When a patient's blood work clearly states that he or she has a clotting disorder or blood disorder, it's important for medical providers to take that seriously. Not doing so can lead to a patient bleeding profusely and potentially dying.
Oregon Health and Science University is facing a pair of lawsuits over the death of a man. According to the news from April 27, the state lawsuit is seeking $2.75 million from OHSU, and a federal lawsuit seeks $3.75 million at minimum. Both lawsuits are seeking reparations for the same incident, one in which a man's civil rights were violated.
The story reports that the man died after having his teeth pulled. While heavy bleeding can be a complication, this incident might have been prevented if the man's test results had been observed. They suggested that his blood may not coagulate well, which could lead to extensive bleeding following an operation.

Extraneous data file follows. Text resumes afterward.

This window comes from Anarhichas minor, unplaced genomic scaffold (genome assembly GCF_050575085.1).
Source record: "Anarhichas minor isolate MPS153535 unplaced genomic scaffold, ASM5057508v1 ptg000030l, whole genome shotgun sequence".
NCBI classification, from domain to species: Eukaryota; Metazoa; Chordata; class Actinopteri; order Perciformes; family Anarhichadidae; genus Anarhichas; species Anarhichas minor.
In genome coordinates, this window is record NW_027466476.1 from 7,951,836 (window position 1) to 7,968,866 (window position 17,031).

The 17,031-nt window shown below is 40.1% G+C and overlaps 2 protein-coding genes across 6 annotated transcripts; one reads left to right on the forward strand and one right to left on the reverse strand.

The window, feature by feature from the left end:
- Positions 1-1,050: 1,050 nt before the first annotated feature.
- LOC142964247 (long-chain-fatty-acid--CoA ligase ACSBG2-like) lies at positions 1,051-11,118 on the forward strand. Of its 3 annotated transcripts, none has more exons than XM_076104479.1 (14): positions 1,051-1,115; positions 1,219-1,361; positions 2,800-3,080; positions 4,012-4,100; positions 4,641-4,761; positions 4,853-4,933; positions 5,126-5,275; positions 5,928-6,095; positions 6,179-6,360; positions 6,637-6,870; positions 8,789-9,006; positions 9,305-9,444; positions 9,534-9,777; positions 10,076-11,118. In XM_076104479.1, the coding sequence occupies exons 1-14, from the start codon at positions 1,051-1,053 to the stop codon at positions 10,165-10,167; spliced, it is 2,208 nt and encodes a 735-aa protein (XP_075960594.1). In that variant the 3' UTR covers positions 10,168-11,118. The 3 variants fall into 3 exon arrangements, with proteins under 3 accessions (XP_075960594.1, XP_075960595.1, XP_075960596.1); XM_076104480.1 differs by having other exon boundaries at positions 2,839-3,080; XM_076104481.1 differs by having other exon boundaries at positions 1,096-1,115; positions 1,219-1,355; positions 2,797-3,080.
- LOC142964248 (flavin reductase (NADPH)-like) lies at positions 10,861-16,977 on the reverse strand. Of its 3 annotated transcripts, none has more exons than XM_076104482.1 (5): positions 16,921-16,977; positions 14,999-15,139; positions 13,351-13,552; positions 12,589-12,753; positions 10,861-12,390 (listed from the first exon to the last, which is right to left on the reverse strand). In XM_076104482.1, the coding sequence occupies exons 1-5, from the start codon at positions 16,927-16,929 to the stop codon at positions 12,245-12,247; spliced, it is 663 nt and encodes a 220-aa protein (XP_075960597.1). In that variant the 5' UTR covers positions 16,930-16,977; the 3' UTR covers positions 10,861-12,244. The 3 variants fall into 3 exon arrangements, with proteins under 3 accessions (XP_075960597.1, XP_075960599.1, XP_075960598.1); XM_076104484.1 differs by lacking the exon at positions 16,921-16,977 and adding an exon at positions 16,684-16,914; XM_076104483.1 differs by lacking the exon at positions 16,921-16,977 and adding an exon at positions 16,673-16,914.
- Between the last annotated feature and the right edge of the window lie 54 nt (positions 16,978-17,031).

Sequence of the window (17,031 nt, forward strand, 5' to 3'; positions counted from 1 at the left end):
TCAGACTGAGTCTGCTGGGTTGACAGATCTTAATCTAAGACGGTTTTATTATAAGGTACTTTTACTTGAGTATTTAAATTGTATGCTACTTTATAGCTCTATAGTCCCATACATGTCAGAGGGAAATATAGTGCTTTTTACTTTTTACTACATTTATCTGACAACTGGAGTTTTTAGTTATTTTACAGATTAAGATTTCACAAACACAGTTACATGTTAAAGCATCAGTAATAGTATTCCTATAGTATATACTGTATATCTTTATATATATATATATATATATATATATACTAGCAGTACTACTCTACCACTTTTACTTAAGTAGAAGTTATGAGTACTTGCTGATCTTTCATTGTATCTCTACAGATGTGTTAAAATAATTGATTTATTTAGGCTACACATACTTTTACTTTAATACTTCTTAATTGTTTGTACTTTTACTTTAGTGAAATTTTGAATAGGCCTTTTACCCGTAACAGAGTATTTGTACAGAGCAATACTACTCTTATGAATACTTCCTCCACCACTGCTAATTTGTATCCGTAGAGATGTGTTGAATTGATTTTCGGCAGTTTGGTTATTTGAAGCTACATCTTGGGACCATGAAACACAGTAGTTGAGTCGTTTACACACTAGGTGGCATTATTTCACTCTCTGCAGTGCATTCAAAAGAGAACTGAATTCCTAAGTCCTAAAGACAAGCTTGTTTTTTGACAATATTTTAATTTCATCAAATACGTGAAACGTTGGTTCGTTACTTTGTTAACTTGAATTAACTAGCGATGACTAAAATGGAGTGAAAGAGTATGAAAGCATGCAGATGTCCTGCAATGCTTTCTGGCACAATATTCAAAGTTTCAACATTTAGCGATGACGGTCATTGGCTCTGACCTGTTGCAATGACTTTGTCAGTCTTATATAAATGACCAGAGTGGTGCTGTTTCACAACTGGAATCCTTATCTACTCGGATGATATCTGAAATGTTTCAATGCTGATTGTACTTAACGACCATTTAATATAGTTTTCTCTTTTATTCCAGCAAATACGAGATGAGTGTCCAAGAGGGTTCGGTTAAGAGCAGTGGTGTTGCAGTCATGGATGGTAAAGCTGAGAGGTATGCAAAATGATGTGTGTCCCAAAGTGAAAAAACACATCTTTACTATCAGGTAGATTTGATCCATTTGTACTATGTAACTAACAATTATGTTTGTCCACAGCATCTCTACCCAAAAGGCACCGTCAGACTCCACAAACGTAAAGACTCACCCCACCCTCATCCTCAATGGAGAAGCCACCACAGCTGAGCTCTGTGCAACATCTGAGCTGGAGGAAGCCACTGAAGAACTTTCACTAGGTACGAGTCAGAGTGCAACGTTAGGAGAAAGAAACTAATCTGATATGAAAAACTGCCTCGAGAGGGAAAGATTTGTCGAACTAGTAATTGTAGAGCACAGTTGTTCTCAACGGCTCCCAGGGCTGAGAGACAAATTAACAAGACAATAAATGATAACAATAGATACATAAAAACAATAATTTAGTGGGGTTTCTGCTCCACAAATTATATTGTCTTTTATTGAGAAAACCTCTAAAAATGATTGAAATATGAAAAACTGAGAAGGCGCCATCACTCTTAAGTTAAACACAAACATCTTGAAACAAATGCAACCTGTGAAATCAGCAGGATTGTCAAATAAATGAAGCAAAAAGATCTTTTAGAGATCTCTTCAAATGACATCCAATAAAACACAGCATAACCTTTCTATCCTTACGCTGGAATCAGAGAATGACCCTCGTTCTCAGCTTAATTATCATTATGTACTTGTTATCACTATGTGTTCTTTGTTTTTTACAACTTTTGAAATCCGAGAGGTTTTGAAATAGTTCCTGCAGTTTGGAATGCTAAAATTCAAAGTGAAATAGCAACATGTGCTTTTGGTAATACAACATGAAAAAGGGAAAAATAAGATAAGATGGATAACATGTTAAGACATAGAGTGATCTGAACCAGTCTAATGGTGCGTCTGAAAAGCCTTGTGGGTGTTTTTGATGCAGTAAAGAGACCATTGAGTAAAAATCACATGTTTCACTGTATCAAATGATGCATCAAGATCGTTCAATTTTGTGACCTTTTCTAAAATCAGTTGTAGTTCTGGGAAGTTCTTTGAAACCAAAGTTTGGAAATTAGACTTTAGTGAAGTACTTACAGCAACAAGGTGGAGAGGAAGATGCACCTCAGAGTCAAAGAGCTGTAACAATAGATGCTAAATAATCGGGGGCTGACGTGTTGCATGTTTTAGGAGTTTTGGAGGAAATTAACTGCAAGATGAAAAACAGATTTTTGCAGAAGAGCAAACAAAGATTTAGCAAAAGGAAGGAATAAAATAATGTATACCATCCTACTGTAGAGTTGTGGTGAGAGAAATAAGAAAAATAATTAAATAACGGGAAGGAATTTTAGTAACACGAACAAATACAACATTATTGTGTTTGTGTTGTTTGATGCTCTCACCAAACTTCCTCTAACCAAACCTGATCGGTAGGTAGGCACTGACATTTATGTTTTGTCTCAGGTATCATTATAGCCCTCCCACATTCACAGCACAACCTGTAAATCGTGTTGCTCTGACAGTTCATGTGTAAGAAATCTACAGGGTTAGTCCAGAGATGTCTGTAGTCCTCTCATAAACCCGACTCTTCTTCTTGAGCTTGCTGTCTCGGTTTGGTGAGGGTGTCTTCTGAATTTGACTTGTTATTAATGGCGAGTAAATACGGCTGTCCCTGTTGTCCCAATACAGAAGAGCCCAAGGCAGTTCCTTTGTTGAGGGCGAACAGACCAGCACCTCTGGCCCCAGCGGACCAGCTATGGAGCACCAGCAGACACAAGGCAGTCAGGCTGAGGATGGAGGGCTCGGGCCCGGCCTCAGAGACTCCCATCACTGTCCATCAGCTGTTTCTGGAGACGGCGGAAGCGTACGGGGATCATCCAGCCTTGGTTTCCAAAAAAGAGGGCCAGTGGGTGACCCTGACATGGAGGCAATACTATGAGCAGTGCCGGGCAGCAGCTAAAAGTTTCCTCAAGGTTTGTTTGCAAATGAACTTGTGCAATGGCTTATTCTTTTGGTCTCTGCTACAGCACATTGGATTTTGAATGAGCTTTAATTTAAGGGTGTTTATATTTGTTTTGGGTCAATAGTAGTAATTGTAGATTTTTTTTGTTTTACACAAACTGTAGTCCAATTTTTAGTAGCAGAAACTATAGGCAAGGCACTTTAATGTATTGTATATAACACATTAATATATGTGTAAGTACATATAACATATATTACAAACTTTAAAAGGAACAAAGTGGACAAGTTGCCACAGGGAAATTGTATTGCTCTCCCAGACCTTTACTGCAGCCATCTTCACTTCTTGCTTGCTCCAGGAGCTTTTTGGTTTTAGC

The man had been suffering from Hepatitis C, liver damage and had a history of liver damage. Despite that, he had gotten clean and was preparing for a liver transplant. Before he could do that, he needed to have the dental decay resolved.
He had 12 teeth pulled, and he was sent home with gauze at around 3:30 p.m., following the operation. He bled profusely at home, and he eventually had to be rushed to the hospital by paramedics. Once with the paramedics, they discovered that he had lost at least a liter of blood. They estimated based on how much he lost during transport and based on how much they saw at his home.
Incidents like this are preventable. If your loved one died from a botched surgery, you can file a wrongful death claim.
Source: Portland Tribune, "OHSU sued after man bleeds to death," Nick Budnick, April 27, 2017